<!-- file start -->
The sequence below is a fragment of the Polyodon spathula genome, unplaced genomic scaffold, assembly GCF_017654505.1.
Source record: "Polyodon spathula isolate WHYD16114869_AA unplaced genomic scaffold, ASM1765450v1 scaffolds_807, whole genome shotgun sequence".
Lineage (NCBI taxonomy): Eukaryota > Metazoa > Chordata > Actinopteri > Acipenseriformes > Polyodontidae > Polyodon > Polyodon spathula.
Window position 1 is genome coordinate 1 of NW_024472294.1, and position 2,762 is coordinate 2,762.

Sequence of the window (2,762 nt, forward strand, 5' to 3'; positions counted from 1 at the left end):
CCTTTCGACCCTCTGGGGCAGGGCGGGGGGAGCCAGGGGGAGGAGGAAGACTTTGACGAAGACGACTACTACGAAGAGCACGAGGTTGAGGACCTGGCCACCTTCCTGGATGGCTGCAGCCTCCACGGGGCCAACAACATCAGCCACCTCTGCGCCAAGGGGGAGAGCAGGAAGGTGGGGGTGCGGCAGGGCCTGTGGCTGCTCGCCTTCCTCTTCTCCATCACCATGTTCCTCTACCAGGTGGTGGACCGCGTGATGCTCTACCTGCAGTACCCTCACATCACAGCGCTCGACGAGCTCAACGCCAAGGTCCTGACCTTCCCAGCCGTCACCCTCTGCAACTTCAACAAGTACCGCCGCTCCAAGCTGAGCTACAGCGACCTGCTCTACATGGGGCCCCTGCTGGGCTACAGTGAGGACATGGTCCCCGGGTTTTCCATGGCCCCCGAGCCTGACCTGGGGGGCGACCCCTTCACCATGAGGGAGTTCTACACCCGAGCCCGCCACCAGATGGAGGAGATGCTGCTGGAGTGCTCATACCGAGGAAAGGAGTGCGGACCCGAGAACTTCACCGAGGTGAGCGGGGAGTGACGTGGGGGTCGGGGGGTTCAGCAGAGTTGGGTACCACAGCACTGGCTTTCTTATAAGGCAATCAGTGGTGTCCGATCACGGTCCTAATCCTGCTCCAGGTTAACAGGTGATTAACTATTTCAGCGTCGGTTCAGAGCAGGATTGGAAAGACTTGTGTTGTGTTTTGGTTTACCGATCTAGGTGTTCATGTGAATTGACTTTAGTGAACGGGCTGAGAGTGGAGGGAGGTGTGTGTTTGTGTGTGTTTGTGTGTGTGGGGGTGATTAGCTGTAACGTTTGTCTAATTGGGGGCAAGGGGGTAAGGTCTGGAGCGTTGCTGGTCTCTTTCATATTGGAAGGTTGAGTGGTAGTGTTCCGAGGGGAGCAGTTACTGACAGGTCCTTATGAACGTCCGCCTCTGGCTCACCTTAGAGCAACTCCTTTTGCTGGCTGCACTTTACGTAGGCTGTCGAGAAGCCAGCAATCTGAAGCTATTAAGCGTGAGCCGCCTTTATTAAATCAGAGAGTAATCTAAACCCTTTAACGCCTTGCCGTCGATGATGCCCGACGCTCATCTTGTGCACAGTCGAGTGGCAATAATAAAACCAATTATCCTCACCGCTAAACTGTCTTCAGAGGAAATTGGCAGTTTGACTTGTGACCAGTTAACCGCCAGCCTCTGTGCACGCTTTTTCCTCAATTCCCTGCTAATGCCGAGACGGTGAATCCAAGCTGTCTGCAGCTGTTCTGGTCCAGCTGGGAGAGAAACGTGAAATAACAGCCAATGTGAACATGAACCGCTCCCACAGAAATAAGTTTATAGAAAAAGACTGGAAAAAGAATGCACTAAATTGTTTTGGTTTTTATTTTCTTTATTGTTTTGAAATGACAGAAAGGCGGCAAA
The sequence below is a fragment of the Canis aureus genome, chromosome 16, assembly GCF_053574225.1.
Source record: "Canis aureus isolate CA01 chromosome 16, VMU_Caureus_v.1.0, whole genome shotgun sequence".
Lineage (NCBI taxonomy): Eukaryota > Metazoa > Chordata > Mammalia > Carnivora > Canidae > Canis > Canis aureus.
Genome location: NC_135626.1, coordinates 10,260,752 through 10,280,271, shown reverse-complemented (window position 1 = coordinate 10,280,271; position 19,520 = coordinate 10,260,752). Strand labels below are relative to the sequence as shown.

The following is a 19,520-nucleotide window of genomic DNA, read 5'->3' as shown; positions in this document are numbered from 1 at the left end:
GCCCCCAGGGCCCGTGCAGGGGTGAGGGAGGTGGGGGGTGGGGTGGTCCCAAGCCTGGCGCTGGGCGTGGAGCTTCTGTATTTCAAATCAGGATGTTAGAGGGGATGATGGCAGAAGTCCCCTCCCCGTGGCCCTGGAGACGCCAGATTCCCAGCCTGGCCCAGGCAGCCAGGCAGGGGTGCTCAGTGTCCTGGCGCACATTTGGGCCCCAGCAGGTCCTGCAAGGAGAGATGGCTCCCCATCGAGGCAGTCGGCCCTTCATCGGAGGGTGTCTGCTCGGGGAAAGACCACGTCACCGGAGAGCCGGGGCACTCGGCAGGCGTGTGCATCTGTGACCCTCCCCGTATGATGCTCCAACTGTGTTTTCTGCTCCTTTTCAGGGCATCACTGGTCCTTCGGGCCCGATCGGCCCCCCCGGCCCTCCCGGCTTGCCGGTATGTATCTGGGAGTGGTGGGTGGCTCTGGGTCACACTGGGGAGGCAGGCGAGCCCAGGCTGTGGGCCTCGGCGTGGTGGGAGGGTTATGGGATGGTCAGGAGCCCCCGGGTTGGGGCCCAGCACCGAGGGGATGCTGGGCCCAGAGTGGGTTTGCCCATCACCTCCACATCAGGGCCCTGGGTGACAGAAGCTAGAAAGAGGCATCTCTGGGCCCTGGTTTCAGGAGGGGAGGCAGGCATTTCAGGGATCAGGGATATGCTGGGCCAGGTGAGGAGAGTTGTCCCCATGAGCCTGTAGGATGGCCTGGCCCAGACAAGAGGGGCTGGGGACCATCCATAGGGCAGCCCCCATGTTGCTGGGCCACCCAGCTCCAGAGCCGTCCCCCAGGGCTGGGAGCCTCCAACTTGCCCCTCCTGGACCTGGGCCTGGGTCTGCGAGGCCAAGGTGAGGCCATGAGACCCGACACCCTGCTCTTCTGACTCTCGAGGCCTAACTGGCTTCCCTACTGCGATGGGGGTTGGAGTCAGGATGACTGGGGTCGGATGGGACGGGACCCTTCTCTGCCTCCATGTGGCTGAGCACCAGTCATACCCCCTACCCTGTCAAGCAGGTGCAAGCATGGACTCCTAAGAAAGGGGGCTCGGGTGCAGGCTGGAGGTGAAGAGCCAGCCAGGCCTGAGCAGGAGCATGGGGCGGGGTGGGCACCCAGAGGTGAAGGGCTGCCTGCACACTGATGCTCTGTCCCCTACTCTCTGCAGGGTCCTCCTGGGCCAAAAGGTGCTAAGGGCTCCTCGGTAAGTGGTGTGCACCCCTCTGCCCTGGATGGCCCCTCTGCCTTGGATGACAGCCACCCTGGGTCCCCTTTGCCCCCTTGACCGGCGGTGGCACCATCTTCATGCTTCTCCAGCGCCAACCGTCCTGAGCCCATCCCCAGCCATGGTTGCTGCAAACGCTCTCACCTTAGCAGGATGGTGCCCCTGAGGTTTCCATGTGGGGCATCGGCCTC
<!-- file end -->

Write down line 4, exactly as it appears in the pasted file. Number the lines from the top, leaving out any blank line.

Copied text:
Window position 1 is genome coordinate 1 of NW_024472294.1, and position 2,762 is coordinate 2,762.